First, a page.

The Indian-made Creta spearheaded Hyundai’s arrival in the South African compact family-car segment in 2017 and, by virtue of being one of the Korean brand’s top-selling models, the crossover’s popularity has arguably come at the cost of sedan sales (in particular). Our Indian correspondent, Paranjay Dutt, recently got to grips with the 2nd-generation Creta, which will be arriving in South Africa soon.
Did you know that, in India, Hyundai sold no fewer than 500 000 units of the 1st-generation Creta in the past 5 years? The Creta’s popularity has affected the hatchback-based compact SUV/crossover segment positively (since 2017, it’s been joined by its Kona and Venue siblings here in South Africa), while, at the same time, luring customers away from sedans and larger family cars. Ahead of the 2nd-generation Creta’s arrival in Mzansi, we thought it’d be a good idea to give you a taster of what Hyundai has in store.
In its latest guise, the Creta has certainly shed its safe/unchallenging styling cues. The moment you lay your eyes on one, you’re bound to either like it (for its distinctive looks) or hate it (let’s be honest, is does not possess a conventionally beautiful face or rear). However, regardless of what you think, it can’t be denied that the Creta now looks more assertive. Its feature list has grown too, but most importantly, it comes with a new range of engine and gearbox choices. In short, the update has broadened the Creta’s appeal and, surprisingly, more focused as well. The 1st-generation model more than succeeded in breaking new ground for the brand; the new Creta is ready for a new challenge.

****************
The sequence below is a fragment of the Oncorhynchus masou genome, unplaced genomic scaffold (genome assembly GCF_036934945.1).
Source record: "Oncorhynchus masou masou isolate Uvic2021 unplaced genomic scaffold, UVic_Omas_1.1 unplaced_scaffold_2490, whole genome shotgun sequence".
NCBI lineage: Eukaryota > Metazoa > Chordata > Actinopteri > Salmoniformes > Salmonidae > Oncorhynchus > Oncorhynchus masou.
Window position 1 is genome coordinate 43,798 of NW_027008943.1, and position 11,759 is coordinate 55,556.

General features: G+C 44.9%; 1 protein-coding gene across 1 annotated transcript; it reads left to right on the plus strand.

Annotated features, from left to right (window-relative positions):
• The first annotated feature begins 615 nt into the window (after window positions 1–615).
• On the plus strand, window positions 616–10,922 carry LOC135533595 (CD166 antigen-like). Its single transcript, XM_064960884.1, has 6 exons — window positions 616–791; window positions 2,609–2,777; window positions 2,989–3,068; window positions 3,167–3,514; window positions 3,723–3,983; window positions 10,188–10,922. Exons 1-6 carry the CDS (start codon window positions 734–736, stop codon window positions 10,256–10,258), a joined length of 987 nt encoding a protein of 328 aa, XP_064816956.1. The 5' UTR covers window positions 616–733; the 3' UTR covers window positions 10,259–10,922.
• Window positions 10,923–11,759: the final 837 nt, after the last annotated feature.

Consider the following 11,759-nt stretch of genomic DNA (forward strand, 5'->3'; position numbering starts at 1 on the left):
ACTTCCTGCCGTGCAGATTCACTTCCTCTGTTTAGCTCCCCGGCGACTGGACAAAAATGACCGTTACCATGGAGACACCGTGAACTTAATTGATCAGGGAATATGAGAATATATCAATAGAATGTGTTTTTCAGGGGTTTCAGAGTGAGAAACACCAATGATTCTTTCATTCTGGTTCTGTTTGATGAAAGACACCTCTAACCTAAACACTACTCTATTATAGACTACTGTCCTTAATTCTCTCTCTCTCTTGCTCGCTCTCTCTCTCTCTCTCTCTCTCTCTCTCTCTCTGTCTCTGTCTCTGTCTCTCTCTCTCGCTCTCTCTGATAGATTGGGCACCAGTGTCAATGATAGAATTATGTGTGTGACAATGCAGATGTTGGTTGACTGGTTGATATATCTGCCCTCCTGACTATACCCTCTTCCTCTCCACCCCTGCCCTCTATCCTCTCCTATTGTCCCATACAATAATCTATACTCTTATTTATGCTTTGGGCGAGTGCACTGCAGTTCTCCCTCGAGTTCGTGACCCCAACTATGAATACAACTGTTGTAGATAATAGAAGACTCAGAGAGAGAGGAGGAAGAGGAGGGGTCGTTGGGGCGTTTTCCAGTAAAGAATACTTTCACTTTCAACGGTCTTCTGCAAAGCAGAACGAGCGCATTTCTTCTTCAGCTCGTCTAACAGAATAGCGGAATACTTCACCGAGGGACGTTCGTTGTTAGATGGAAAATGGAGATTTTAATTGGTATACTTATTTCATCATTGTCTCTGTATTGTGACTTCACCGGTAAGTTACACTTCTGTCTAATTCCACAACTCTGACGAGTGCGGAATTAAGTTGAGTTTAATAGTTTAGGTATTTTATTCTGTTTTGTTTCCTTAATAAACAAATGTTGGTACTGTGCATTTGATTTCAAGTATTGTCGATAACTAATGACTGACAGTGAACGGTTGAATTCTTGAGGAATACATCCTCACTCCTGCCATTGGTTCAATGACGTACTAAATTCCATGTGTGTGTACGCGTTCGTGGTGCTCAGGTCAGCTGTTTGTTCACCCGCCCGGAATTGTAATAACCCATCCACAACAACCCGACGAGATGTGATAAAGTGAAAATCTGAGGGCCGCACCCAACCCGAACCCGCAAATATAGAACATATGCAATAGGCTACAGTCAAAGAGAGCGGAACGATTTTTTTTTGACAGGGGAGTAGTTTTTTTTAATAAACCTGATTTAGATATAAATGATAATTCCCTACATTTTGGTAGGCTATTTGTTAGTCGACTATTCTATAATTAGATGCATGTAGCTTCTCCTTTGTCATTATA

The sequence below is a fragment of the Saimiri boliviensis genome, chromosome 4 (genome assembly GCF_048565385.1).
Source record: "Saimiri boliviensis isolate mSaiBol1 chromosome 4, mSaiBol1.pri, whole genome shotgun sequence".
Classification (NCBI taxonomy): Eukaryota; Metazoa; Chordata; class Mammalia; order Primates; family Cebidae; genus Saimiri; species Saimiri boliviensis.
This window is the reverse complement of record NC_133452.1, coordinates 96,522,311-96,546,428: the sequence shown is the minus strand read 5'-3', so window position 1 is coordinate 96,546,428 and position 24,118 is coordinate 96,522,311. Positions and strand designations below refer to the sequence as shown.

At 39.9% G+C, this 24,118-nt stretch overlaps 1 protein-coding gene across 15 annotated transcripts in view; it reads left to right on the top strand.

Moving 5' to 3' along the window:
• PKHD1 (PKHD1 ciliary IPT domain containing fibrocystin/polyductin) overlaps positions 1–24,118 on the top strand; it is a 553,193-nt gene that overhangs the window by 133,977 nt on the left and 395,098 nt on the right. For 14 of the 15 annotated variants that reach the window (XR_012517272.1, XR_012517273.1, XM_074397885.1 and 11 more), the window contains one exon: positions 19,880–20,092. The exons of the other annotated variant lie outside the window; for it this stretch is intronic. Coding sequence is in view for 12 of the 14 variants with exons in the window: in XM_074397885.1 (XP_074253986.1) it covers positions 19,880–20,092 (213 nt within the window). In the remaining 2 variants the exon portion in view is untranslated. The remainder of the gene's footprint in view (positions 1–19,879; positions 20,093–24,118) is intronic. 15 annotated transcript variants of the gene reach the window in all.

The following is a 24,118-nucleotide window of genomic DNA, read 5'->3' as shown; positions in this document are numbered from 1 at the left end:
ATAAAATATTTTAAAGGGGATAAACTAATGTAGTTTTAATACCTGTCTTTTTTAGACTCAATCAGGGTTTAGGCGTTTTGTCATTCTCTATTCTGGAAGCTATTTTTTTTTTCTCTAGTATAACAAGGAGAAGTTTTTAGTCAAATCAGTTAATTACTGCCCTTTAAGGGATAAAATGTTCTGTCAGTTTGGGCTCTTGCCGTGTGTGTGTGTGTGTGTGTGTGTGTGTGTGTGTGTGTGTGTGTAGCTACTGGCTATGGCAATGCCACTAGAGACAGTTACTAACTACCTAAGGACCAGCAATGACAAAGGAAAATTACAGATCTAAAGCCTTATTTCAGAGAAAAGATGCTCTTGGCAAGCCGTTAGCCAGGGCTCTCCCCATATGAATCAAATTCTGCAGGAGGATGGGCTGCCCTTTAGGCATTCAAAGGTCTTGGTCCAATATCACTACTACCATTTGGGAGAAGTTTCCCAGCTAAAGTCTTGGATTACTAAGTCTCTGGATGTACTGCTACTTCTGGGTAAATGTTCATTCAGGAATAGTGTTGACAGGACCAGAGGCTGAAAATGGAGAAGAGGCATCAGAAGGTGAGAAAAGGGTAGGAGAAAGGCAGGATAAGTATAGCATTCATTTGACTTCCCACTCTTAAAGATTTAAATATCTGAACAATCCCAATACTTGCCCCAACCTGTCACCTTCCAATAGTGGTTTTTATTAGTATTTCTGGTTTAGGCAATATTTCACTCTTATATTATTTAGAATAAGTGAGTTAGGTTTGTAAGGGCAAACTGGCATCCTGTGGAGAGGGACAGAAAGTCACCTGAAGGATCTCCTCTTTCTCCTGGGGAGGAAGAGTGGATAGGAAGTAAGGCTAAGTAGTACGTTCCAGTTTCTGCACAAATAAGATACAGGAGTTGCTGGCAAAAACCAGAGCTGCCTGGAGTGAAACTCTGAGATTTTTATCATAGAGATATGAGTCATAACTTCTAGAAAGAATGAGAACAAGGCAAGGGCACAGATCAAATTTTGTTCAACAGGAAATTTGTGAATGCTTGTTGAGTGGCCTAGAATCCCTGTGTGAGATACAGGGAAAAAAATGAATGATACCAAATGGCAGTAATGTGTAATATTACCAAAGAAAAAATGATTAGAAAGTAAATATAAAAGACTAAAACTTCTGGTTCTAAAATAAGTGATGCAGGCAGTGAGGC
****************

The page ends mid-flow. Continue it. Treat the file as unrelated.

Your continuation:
The biggest challenge for the new Hyundai Creta comes from within – in the form of its overall design. I say “challenge” because this is far from the most universally pleasing exterior execution you’re bound to see. At the front, it’s as if the Creta was styled to be a smaller version of the Hyundai Palisade (Hyundai’s extra-large SUV, which is available in selected markets only). The fascia arrangement is such that the headlamps are positioned unusually low (effectively half-way down the height of the car’s nose, much like on the Nissan Juke), while the daytime running LEDs sit where most would expect the main lenses to be. The fog lamps, meanwhile, are placed with the indicators in the bumper.
That the front takes some time getting used is an understatement, but it’s also safe to say the Creta looks much better in the metal (especially from the rear, which in photos, looks, um, awkward). In reality, it’s thankfully far from that. For the India-spec car, you get LED tail-lamp clusters and an extra brake light mounted below the rear windscreen. The dual-tone bumper does its job in reducing the visual monotony and, as is the case at the front, the bumper-mounted lamps are still a touch too low… or is it just me?
What’s cooking inside?
On the inside, the Creta continues with Hyundai’s tradition of offering fairly feature-rich cabins. The interior build quality is fair, but it makes up for that with a large panoramic sunroof and clean dashboard design. The onboard infotainment system comes with a 10.2-inch touchscreen (that conventionally sits under the new rectangular vents) and an 8-speaker setup by Bose. It won’t transform your in-car audio experience like, say, the Bowers & Wilkins in a Volvo, but it does sound better than most other factory-spec systems.
In addition to that, Hyundai also offers its suite of connected-car features. The suite is most likely market-dependent, but it does have some nifty features such as remote start, one-button call to emergency- and towing services, and the ability to cool the cabin even before you step inside the vehicle. Plus, if you fancy opening the large sunroof with a voice command, well, the Creta will happily oblige. For a vehicle in this segment, it’s hardly a surprise that also you get features such as a wireless-charging pad, ventilated seats, and so forth. Compared with the model it replaces, the Creta has grown marginally – in length, width, and wheelbase. The latter makes the cabin slightly more spacious.